Weekly Safety Topic – Your Safety Attitude

Safety Attitude Matters

OSHA writes safety standards, and the company you work for has a written safety program. Nevertheless, rules and regulations mean little if you don’t have a positive attitude about safety. Accidents don’t just happen. They are caused. Your decisions either increase or decrease the likelihood of accidents on this site. Your safety attitude, or how you consciously and unconsciously think about safety, shapes those decisions, significantly impacting your and your co-workers’ safety.

Don’t be the person with a poor safety attitude. At some point, we have all encountered someone with a poor attitude. They believe that safety is not their responsibility but that of the supervisors or safety officers. They disregard all safety rules, are reckless, and ignore the safety training they’ve received. Housekeeping isn’t on their daily schedule. Their goal is to avoid wearing personal protective equipment, and they always find excuses not to wear it. They only care about safety issues if they affect their work.

When we are talking about safety, there is no such thing as just good enough. “No harm, no foul” works when you are playing a pickup game, but it doesn’t work for safety. Not getting hurt doesn’t mean you were safe. An “I don’t care” attitude leads to complacency and inattention, which can cause accidents. Everyone must follow the rules, everyone must avoid hazards, and everyone needs to have a positive safety attitude. The likelihood of getting or causing an injury is reduced when one has a positive attitude.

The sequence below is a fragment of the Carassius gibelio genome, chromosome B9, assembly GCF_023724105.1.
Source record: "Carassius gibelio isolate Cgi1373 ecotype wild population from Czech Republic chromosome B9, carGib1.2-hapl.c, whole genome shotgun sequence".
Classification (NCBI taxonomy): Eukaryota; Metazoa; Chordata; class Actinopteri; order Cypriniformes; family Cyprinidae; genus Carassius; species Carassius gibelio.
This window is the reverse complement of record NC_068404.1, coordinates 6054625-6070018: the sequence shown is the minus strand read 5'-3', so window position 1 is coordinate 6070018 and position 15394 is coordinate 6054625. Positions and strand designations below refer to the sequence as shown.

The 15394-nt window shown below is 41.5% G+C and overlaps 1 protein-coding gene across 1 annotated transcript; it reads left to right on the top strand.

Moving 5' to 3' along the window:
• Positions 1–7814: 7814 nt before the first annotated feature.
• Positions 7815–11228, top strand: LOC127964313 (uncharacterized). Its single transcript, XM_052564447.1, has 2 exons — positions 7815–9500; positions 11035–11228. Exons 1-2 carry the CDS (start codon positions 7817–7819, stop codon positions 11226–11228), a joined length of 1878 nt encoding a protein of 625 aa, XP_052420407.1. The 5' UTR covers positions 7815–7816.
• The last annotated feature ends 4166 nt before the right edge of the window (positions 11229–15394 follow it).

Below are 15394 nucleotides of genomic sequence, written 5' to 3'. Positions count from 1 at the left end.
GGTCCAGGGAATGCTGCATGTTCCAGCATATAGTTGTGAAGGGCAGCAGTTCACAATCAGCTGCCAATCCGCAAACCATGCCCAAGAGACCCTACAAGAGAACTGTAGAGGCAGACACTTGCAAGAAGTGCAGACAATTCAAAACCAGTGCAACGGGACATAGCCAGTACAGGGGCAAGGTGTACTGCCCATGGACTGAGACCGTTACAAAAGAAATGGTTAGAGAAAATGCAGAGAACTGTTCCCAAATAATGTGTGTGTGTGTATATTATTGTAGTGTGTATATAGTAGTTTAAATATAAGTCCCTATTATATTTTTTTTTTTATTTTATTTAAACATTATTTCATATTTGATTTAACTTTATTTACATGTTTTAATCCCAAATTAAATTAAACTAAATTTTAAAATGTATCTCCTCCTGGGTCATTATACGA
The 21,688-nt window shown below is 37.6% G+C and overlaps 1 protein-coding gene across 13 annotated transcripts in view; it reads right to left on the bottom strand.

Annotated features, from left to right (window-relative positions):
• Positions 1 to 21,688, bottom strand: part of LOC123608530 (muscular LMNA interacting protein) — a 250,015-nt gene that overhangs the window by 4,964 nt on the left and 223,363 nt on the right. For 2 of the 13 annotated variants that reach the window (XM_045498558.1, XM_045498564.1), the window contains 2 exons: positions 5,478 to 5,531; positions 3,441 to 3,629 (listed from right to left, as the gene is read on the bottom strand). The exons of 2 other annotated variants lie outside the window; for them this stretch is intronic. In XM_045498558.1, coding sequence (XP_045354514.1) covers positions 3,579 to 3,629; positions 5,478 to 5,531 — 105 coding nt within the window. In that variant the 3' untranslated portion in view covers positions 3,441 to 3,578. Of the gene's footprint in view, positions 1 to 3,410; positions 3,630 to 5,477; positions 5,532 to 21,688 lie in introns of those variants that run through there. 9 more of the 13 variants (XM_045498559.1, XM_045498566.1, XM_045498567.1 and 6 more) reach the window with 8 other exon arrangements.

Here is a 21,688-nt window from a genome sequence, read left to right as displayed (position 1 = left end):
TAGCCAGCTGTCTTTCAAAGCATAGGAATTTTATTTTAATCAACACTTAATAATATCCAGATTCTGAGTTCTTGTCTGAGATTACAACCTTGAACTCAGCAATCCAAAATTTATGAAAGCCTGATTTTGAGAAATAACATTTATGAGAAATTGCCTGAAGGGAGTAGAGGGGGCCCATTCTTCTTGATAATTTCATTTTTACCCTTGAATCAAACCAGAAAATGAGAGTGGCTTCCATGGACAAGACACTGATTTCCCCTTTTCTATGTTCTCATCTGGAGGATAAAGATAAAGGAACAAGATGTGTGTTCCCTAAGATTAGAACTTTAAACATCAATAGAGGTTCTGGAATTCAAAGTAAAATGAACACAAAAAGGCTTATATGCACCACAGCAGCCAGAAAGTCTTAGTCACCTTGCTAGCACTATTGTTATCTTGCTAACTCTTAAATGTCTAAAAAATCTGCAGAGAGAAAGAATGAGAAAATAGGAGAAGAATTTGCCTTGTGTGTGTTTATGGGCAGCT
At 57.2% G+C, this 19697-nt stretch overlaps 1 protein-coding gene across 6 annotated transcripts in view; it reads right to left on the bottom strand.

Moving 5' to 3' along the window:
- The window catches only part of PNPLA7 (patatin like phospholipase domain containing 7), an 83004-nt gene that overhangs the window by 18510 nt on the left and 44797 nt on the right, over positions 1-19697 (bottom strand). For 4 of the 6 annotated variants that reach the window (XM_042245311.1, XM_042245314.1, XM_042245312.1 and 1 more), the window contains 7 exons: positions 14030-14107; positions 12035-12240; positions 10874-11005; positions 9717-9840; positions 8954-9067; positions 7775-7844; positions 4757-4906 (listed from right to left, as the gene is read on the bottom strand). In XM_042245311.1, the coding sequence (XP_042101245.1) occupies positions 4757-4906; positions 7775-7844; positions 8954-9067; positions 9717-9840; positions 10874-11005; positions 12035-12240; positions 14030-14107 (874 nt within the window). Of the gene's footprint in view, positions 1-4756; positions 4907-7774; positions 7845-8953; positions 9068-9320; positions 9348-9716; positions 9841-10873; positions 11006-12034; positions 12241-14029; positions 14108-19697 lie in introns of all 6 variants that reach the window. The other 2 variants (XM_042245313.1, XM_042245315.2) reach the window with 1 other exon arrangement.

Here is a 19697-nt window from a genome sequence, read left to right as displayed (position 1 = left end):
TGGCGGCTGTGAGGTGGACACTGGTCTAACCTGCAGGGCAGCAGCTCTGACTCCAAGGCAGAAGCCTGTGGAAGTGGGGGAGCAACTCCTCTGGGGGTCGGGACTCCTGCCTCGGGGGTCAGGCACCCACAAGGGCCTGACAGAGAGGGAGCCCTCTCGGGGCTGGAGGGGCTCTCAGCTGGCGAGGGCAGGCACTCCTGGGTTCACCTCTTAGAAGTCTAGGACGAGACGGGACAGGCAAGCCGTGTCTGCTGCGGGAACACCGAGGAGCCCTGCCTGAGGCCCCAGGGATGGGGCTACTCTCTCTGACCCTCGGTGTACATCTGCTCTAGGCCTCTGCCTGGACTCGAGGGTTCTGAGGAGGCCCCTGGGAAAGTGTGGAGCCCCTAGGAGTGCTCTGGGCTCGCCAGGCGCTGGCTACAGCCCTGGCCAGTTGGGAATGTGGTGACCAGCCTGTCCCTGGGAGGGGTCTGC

People with a positive attitude about safety use their training to eliminate or control workplace hazards. Most importantly, they take steps to protect themselves and others.

People with positive safety attitudes:

  • Make safety a part of the way you do things.
  • Avoid distractions such as horseplay, personal worries, and mobile devices.
  • Always use PPE when required.
  • If you see something, say something. If you see an unsafe condition, fix it, or let someone know.
  • Participate in training, take notes, ask questions, and be engaged.
  • If you don’t know, it is okay to say so. Ask questions whenever you are unsure how to do a job safely.
  • It’s okay to ask for help when you need it, and it’s okay to offer to help someone else.
  • Lead by example.

Good safety habits and a positive attitude work together. Good habits and a positive attitude reduce accidents that result in injuries.